You know that feeling of finally emerging from a long winter and being hit with those first few sun rays of the season. It feels amazing! But as much as you love soaking up some vitamin D, it’s important to remember that the sun has both positive and negative effects on your health. You’ll learn three of each, starting with the positive effects of the sun:
Boosts your mood
When you wake up to a sunny day, you can’t help but feel a little better, even before you’ve had your morning coffee. There’s just something about the sun that makes us feel happy and energetic. And it turns out there’s actually a scientific reason for this. The sun boosts your mood by increasing levels of serotonin in the brain.
Serotonin is a chemical that helps regulate mood, and low serotonin levels are linked to depression. So, when you get some sun, your body produces more serotonin, which can lead to improved mood and increased energy levels. So next time you feel down, take a few minutes to step outside and enjoy some sunny weather. It might just be the pick-me-up you need.
Improves your sleep quality
The sun has a big impact on your sleep quality. Exposure to sunlight helps to regulate your body’s natural sleep-wake cycle, known as your circadian rhythm. In the morning, the bright light of the sun helps wake you up and prepares you for the day. In the evening, the sun’s light starts to dim, and this cues your body that it’s time to start winding down for the night. This natural process is called phototherapy, and it’s been shown to be an effective treatment for insomnia.
So if you’re having trouble sleeping, spending some time in the sun each day can help improve your sleep quality. Just make sure to limit your exposure to sunlight in the late afternoon or evening, as this can actually make it harder to fall asleep.
Lowers your blood pressure
You might not think of the sun as having an effect on your blood pressure, but spending time in sunlight can actually help to lower your blood pressure. Studies have shown that exposure to sunlight increases nitric oxide production in the body. Nitric oxide is a molecule that helps to relax and widen blood vessels, improving blood flow and lowering blood pressure.
In addition, sunlight exposure can also help to increase levels of serotonin. This chemical has been linked to lower blood pressure. So, next time you’re stressed, take a walk in the sun and let the light help lower your blood pressure.
Now that you know the positive effects of the sun, it’s time to remember that it can also pose serious health risks. Here are the negative effects of the sun on your health:
Dries your skin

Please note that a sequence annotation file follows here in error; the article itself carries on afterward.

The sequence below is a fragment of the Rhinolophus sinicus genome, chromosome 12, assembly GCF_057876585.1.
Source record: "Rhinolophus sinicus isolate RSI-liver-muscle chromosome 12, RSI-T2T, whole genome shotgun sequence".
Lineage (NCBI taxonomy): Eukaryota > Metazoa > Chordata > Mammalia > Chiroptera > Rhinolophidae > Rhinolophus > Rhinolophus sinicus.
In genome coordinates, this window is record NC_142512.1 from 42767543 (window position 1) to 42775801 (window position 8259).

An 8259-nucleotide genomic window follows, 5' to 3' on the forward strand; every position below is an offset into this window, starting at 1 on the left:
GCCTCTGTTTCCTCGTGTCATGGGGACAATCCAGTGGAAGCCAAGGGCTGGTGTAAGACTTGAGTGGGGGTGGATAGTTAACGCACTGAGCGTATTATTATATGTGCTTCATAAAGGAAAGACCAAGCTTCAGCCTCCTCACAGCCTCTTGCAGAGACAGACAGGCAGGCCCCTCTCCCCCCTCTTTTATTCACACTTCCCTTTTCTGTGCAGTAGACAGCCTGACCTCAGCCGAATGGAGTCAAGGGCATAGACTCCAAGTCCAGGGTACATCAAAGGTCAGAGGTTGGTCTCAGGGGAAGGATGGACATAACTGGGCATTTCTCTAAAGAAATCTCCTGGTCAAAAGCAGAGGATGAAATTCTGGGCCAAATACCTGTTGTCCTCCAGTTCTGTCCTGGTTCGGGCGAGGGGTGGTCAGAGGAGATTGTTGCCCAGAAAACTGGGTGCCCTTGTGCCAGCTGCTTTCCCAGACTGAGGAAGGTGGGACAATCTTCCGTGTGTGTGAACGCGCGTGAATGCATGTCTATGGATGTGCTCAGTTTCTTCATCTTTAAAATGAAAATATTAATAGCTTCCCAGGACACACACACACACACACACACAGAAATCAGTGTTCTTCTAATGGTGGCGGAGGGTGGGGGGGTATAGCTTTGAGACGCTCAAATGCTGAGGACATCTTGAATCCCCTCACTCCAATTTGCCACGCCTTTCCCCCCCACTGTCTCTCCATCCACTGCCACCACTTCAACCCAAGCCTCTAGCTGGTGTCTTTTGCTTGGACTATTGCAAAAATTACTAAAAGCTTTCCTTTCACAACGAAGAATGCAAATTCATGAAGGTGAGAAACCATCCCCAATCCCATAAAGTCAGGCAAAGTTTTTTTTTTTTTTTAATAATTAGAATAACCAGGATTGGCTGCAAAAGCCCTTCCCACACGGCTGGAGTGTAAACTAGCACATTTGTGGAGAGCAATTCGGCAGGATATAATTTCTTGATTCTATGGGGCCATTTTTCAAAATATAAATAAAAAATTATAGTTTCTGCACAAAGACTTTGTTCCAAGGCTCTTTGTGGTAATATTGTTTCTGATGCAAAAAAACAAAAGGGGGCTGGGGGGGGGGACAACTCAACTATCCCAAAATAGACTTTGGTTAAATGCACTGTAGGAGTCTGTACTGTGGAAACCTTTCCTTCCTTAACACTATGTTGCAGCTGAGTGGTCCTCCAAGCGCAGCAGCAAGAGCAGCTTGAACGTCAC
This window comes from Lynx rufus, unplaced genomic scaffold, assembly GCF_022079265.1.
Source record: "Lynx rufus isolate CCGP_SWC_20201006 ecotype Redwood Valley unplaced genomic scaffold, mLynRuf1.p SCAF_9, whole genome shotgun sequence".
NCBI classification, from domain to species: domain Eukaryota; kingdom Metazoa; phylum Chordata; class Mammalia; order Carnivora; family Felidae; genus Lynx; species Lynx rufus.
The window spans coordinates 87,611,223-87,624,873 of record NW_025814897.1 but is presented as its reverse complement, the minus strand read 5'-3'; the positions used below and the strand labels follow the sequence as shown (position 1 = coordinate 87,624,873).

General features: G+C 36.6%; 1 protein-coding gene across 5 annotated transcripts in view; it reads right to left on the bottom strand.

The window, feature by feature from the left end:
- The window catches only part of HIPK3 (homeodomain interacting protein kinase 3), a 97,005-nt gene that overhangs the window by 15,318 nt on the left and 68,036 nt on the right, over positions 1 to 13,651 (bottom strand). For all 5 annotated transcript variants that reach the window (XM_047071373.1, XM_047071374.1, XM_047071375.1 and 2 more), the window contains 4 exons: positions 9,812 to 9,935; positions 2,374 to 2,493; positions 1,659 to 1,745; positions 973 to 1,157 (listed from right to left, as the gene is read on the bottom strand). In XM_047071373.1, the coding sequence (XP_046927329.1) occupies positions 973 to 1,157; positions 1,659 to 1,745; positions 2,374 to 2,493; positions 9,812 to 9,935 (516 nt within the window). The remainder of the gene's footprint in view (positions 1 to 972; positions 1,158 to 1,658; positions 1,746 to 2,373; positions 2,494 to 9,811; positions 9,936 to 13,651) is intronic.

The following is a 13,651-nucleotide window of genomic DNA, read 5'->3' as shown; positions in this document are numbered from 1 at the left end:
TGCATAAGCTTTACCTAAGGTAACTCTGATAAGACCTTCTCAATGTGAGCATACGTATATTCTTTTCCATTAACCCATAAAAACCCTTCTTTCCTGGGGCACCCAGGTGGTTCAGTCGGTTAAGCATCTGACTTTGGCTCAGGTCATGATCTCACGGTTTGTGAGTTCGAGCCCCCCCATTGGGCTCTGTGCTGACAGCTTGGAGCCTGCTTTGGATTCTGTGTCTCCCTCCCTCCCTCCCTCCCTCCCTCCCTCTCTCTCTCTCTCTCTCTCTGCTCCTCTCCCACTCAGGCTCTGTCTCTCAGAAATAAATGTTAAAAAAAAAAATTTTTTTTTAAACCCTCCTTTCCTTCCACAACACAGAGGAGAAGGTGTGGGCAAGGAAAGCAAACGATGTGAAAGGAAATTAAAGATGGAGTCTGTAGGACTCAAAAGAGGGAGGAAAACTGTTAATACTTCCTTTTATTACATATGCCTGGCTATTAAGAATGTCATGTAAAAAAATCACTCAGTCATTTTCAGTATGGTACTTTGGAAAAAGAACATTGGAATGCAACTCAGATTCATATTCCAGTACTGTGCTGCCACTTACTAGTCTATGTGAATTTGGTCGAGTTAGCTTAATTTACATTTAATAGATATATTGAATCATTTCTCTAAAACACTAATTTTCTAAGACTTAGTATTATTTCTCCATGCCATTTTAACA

The sun can be a great source of vitamin D and happiness, but it can also take a toll on your skin. Unprotected exposure to ultraviolet (UV) rays can cause sunburn, premature aging, and even skin cancer. Luckily, there are ways to protect your skin from the sun’s harmful effects.
One of the best things you can do is buy products for dry skin online. This will help you find products specifically designed to hydrate and protect your skin. Additionally, a skincare routine like this can be good for cosmetics because it can help you achieve that dewy, healthy skin look. Taking these simple precautions allows you to enjoy all the benefits of sunshine without putting your skin at risk.
Increases your risk of skin cancer
UV rays from the sun can damage your skin and increase your risk of skin cancer. In fact, exposure to UV rays is the main cause of skin cancer. Skin cancer is one of the most common types of cancer, and it’s on the rise. Every year, millions of people are diagnosed with skin cancer. Melanoma, the deadliest form of skin cancer, kills thousands of people each year.
The good news is that skin cancer is preventable. The best way to protect yourself from the sun’s harmful rays is to use sunscreen and stay in the shade when possible. Wearing protective clothing, such as a hat and long sleeves, can also help. Taking these simple precautions can help reduce your risk of developing skin cancer.
Damages your eyesight
You may not realize it, but every time you look at the sun, you’re causing damage to your eyes. The sun emits ultraviolet (UV) radiation, which is invisible to the human eye but can be harmful. UV radiation can cause many issues, including cataracts, macular degeneration, and pingueculae. It can also lead to temporary conditions such as inflammation of the cornea (known as photokeratitis) and blindness. In fact, studies have shown that exposure to UV radiation is the leading cause of preventable vision loss in the United States.
So next time you head outdoors, protect your eyes with sunglasses or a hat. And if you’ll be spending extended periods in the sun, remember to apply sunscreen to your eyelids to help keep your peepers safe from harmful UV rays.
So there you have it. The next time you’re debating whether or not to head outside for a little sun, keep these pros and cons in mind. And remember, moderation is key—too much of anything, even something as harmless as sunshine, can be a bad thing. So enjoy those sunny days—but don’t forget the sunscreen.